Citizens, there can be zero doubt in your collective consciousness that the Potentate of Pickling – the all-Father of Fermentation who ALONE is TFD! – has an unmatched appetite for all things related to this humble side dish, and perhaps none more so than the deliciously amber-hued Japanese tsukemono (pickle) universally beloved as takuan!
In addition to being served alongside other types of tsukemono in traditional Japanese cuisine, this delicious pickle is also enjoyed at the end of meals as it is thought to aid digestion.
Takuan is typically served up in Japanese restaurants as a side to sushi, and there it is almost invariably stained a hideously preternatural shade of neon yellow with artificial colors, overly sweetened with sugar and a sad shadow of its true glory.
While it is still possible to find genuine artisinal takuan, it is as rare as hen’s teeth and growing more rare by the day. Artisinal takuan is a very pale yellow to ivory white color – that’s how you know you’re getting the real deal!
As a loyal disciple (教え子) of true authentic Japanese cuisine, I shall share my hard-won knowledge with you on how to make a true takuan!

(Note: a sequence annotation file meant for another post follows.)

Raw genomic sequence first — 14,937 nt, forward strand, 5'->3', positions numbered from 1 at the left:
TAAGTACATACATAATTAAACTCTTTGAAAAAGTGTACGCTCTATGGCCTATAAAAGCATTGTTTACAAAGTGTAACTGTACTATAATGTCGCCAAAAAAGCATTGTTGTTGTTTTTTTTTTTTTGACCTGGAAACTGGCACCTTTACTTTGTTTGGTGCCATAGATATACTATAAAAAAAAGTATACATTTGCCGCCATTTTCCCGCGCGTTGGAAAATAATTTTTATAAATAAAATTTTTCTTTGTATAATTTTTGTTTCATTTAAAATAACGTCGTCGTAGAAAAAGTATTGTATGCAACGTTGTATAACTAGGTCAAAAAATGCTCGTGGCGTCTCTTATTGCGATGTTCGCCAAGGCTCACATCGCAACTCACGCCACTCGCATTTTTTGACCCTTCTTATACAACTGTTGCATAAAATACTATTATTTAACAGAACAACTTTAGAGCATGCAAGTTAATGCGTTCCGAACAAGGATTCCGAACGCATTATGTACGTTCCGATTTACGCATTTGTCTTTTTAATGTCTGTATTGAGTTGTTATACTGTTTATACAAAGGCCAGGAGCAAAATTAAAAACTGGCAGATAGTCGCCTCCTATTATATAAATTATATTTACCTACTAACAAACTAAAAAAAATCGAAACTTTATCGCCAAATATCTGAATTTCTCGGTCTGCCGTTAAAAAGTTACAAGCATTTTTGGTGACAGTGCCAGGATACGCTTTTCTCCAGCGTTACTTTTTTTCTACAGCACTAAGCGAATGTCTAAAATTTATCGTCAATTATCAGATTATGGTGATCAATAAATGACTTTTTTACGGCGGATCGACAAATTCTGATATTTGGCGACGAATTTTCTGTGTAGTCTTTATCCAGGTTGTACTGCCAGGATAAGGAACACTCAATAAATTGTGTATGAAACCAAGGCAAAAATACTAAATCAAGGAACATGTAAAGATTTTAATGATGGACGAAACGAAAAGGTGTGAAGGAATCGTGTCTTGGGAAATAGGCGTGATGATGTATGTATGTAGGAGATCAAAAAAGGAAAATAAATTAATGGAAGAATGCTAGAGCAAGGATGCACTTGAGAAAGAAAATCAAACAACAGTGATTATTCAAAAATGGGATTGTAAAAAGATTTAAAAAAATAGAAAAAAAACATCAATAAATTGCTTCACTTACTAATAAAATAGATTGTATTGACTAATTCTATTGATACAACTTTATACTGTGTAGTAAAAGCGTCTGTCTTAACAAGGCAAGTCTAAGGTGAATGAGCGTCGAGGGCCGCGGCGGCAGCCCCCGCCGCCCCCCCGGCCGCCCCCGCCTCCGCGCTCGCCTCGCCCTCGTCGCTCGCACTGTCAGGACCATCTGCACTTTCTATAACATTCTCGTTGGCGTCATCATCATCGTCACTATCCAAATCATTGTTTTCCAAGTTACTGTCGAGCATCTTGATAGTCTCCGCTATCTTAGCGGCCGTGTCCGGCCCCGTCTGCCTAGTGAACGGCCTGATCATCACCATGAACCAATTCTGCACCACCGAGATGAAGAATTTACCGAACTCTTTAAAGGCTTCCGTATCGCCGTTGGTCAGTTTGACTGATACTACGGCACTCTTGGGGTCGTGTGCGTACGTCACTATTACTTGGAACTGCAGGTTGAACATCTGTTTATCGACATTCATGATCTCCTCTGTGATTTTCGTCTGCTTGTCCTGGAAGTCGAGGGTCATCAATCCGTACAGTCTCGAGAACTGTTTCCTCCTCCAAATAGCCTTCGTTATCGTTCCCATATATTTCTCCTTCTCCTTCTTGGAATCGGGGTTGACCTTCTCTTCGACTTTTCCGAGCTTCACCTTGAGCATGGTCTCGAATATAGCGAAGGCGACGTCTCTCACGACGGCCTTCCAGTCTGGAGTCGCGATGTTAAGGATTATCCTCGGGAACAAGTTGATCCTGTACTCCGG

It is shorn of modern-day shortcuts and chemicals and made the way of its ancestors, over several hundred years since its invention in the early 17th century by one of the most acclaimed Zen monks in Japanese history.
As noted on zenstoriesofthesamurai.com:
Takuan Soho was born in 1573. His parents were farmers living in the town of Izushi, located in what was then Tajima province (now part of Hyogo Prefecture).
Young Takuan began his religious studies by the time he was eight years old. By the time he was ten years old, he had entered a monastery. At the age of fourteen, Takaun was studying Zen with the master Shun’oku Soen, a Rinzai-sect Zen master at Daitokuji Temple in Kyoto.
Evidently, Takuan’s character and mastery of Zen impressed his fellow monks. At the unprecedented age of 36, Takuan was made abbot of the Daitokuji temple.
His tenure as Daitokuji abbot was short. Soon after his appointment, Takuan left the temple and begin a long period of traveling. During his journeys, he raised funds for the renovation of Daitokuji and other Zen temples.
Takuan was apparently unaffected by his fame and popularity. Known for his acerbic wit and strength of character, Takuan was able to apply Zen principals <TFD NOTE: this should be principles> to many activities.